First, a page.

26 April 2019 Volume :7 Issue :26

French Speaker Learns English on Road to PhD

French Speaker Learns English on Road to PhD
Dr Joseph Kapuku Bwapwa, who recently graduated with a PhD in Civil Engineering from UKZN, with family members.

Dr Jospeh Kapuku Bwapwa arrived in South Africa from the Democratic Republic of the Congo (DRC) in 2004 with French as his first language and only a smattering of English.

Today, Bwapwa has a PhD in Civil Engineering for research he completed into the production of jet fuel from microalgae biomass cultivated in saline domestic wastewater. He was supervised by Professor Cristina Trois and Professor Akash Anandraj.

‘Jet fuel was produced from a marine species cultivated in saline domestic wastewater,’ explained Trois. ‘To stimulate the increase of lipids content for more than 80%, a physiological modification was achieved by starving microalgae cells in ultra-pure water.’

The algae-based jet fuel produced from Bwapwa’s research complied with the American Society for Testing and Materials standards relevant for aviation fuels. Six publications in high impact factor journals including a book chapter were also generated.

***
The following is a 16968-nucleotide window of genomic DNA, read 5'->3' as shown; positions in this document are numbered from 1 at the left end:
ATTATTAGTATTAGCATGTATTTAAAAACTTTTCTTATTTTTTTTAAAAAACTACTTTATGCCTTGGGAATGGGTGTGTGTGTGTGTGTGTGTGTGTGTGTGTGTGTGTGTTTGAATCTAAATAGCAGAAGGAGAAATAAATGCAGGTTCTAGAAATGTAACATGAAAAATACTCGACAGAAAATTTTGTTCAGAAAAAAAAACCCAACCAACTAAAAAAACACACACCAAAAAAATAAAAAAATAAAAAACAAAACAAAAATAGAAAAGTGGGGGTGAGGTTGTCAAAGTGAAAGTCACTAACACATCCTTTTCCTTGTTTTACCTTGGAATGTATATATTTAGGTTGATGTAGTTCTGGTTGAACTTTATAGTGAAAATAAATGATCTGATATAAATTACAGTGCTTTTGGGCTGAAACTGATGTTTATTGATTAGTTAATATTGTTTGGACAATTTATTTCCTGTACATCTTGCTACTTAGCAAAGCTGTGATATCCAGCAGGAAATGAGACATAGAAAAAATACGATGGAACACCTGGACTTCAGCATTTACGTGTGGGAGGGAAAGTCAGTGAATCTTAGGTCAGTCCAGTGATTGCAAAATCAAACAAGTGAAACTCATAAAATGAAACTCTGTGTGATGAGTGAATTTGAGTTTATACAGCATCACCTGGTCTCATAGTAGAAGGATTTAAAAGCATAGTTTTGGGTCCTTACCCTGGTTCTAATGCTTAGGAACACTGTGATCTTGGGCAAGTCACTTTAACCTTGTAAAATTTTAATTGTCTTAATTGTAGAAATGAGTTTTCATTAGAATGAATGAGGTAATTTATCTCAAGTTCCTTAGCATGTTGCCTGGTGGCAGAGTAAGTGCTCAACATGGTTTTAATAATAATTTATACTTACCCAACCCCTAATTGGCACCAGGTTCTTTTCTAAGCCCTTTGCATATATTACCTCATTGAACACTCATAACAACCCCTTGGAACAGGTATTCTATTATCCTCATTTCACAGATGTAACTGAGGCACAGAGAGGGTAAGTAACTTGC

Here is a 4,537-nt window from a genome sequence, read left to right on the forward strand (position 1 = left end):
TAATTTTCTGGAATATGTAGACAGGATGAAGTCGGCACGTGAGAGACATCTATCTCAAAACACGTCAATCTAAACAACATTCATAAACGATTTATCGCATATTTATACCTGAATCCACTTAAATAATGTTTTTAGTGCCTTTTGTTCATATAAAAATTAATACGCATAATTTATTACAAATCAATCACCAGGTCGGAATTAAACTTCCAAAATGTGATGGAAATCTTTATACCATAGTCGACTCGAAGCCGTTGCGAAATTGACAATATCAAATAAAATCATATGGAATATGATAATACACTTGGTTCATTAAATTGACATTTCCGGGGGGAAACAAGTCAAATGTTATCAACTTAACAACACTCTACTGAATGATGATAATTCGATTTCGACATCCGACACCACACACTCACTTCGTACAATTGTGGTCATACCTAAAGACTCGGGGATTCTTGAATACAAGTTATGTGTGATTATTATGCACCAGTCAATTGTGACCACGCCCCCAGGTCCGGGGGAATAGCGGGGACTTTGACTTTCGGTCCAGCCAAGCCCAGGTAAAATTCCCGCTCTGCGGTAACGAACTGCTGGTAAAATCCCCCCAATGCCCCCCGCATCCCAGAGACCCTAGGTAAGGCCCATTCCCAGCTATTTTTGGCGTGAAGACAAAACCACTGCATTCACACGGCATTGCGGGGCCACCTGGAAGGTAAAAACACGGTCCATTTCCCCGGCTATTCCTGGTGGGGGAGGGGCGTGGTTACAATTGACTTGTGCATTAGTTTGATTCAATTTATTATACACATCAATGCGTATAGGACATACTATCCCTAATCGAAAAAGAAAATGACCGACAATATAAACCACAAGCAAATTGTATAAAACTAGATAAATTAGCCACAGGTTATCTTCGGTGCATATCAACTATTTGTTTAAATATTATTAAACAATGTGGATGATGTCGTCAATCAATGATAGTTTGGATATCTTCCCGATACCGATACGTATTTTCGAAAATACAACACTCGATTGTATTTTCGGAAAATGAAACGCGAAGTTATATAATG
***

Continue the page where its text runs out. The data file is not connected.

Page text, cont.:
‘I had to learn English the hard way,’ said Bwapwa. ‘I used to go to the library in Pinetown to study the language.’

In 2006 Bwapwa was hired as a quality control and wastewater plant supervisor for a Westmead-based company dealing with the water-based products in the textile industry. ‘During this time I had to improve my English to a professional level, which was not easy,’ said Bwapwa. ‘It came at the price of long hours of study and of making an effort to weaken my French accent.’ 

A bursary from the South African Water Research Commission enabled Bwapwa to register for an MSc in Chemical Engineering at UKZN in 2008, which he completed in 2010 under the supervision of Professor Chris Buckley and Dr Kitty Foxon of UKZN’s Pollution Research Group. Tutoring Mathematics to Engineering students worked wonders for Bwapwa’s English during this period. 

Bwapwa then got a job at the Mangosuthu University of Technology in Durban and enrolled for his PhD at UKZN in 2012.

‘Teaching and publishing were required as a lecturer and I also had to work for long hours and attend many international conferences while doing my PhD,’ said Bwapwa. ‘Nevertheless, I was able to publish five articles in high impact factor journals and I wrote a book chapter as part of my doctorate.’

Bwapwa said his journey strengthened him. ‘I have learned that if you can dream it you achieve it. Many obstacles were in my path but I had to persevere. Being in a foreign land and facing these challenges motivated me and contributed to my resilience.’

Words: Sally Frost 


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